The recent market meltdown had much less to do with bad subprime loans than advertised. It was caused more fundamentally by excesses at hedge and private equity funds.
Those contraptions, invented by the sinfully wealthy barons of Wall Street, lied to themselves and their investors about the efficacy of their schemes. Now they are quiet as bad home loans take the rap for a global meltdown that the U.S. housing market is not large enough to cause.
Essentially, hedge funds are pairing contracts to buy future stocks believed to be undervalued with contracts to sell stocks believed to be overvalued. Derivatives may have fancy drapings, but they mainly boil down to complicated contracts to buy and sell securities.
Hedge funds estimate future stock prices with computer models, which establish pairings of stocks whose prices should move in opposite directions. That can work for one or a few investors whose individual purchases do not influence stock prices.
But when many hedge funds are involved and large numbers of shares are wagered, hedge-fund betting begins to determine stock prices. Hedge fund managers become involved in a game of trying to outsmart one another. By betting with borrowed money, these funds endanger commercial banks whose officials are stupid enough to believe their schemes.
This is akin to a Las Vegas bookie taking only bets on the Washington Redskins and none on their opponents, while financing the book on money borrowed from a New York bank. It's an Ivy League-level Ponzi scheme.
In this environment of complex financial derivatives operations, private-equity firms like Cerberus Capital Management have been pushing paper that is not backed by sound business plans.
The European Central Bank was correct to shore up banks' balance sheets by providing more liquidity last week. But its high-profile tender offer did more to scare markets than calm them. Banks are calling in notes from hedge funds and denying private equity funds new loans for questionable investments.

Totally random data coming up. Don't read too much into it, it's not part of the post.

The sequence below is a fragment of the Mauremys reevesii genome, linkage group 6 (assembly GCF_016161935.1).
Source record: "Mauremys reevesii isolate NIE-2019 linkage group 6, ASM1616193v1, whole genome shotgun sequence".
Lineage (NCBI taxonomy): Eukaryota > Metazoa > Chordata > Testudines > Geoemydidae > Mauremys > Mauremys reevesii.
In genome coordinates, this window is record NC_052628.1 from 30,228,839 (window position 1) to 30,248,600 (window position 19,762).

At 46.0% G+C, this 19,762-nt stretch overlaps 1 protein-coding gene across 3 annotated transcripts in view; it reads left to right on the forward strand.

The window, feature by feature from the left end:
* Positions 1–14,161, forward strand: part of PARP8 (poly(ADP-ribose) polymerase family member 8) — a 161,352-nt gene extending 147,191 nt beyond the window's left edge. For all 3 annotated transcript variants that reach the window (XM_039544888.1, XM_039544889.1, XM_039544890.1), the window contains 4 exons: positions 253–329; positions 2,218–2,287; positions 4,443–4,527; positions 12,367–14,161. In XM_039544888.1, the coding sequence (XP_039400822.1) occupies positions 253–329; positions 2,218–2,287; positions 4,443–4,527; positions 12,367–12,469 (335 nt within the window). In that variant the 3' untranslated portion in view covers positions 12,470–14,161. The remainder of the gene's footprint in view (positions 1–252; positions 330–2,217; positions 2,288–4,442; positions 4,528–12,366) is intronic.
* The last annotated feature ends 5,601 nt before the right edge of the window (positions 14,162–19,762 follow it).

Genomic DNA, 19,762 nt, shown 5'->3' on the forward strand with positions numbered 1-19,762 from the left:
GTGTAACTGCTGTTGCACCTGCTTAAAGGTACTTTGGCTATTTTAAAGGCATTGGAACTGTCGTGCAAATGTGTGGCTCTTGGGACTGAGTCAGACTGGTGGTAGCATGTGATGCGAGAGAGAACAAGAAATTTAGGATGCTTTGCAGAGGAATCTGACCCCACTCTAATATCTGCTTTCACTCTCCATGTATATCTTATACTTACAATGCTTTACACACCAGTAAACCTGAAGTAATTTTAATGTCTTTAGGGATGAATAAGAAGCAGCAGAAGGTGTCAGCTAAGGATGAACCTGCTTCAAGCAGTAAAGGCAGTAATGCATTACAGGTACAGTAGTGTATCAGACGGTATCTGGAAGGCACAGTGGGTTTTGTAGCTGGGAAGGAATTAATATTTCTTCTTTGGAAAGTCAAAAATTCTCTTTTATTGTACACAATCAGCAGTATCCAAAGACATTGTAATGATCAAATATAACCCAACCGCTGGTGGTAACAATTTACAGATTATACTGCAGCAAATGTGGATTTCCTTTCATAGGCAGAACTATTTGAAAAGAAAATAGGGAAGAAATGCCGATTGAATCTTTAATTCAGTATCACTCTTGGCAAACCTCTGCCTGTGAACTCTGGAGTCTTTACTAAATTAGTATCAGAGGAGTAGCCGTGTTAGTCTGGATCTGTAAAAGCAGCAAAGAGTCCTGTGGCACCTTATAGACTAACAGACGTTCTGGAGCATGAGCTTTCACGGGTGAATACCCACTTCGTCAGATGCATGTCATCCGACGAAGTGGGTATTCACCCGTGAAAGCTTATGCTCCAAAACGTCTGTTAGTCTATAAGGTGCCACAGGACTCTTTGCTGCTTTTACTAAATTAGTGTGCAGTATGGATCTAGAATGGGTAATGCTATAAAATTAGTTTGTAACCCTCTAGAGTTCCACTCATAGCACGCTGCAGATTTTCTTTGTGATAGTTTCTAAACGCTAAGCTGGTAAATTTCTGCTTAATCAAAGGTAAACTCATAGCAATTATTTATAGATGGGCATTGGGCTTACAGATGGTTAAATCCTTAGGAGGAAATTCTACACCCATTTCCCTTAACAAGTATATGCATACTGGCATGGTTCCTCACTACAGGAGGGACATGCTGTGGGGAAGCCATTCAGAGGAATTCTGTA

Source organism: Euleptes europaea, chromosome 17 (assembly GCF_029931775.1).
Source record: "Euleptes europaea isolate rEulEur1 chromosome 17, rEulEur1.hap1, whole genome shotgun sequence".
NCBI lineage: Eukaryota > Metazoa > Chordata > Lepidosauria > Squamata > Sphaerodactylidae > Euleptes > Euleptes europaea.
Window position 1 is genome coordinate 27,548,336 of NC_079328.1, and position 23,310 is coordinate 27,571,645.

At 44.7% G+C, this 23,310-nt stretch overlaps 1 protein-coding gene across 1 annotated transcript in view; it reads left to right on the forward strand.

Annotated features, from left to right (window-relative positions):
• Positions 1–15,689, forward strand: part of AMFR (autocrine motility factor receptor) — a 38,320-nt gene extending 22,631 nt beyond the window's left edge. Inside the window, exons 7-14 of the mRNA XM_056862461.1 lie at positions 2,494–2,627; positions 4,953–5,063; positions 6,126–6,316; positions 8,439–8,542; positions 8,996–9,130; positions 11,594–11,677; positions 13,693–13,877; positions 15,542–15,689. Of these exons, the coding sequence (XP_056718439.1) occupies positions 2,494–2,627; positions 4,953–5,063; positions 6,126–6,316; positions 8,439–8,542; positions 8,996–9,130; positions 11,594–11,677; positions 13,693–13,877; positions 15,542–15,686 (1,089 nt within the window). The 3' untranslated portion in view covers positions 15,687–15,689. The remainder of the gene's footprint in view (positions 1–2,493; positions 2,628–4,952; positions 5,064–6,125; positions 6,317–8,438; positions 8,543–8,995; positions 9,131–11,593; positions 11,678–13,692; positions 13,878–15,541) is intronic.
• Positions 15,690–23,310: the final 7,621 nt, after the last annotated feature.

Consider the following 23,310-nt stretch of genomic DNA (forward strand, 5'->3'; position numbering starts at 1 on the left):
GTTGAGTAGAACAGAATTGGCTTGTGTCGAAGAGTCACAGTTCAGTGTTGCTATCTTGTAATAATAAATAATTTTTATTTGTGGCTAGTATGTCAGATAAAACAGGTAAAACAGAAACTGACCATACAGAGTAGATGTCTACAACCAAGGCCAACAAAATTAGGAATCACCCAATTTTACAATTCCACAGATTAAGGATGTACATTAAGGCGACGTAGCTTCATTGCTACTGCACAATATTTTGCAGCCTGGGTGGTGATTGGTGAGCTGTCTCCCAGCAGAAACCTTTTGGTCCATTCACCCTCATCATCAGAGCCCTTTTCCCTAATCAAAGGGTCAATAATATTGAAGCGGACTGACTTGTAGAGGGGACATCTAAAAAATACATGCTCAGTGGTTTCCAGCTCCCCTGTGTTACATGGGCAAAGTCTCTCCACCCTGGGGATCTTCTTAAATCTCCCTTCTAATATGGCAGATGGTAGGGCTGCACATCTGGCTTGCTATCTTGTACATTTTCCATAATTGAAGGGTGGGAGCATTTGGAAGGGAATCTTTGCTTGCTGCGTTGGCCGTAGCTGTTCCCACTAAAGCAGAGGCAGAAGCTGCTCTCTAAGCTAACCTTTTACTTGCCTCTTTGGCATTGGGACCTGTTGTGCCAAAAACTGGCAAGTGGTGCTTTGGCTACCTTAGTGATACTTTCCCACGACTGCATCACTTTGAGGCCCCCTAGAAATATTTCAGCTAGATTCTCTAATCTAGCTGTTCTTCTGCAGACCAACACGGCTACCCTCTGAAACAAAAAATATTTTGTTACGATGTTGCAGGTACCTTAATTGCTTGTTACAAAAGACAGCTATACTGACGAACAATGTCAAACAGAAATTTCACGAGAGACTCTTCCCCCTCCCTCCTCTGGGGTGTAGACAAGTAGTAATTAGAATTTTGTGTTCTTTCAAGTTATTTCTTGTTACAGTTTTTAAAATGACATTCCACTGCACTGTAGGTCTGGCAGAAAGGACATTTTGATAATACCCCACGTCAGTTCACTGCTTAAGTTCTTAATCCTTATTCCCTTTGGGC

It's a modern-day run on the bank - but in this scenario, the banks become the depositors and the hedge and equity funds are the banks.
Unfortunately, the European Central Bank acted as if it were Franklin D. Roosevelt and is out of its depth. Mr. Roosevelt did more than provide liquidity during the banking crisis that hit three weeks after he became president; he closed the banks so that depositors could not withdraw their savings and stopped banks from foreclosing on farm and home loans until sanity resumed.
The European Central Bank and the Federal Reserve Board need to get between the banks and the hedge and private equity funds, much as New York Federal Reserve Bank President William J. McDonough did in the Long-Term Capital Management crisis in the late 1990s - or they need to simply provide liquidity and take a lower profile.
In the end, the European Central Bank and Fed need to reassure markets through steady, calm action and not behave as European bank officials did - like a frightened child.
Peter Morici is a professor at the University of Maryland School of Business and former chief economist at the U.S. International Trade Commission. His e-mail is: email@example.com.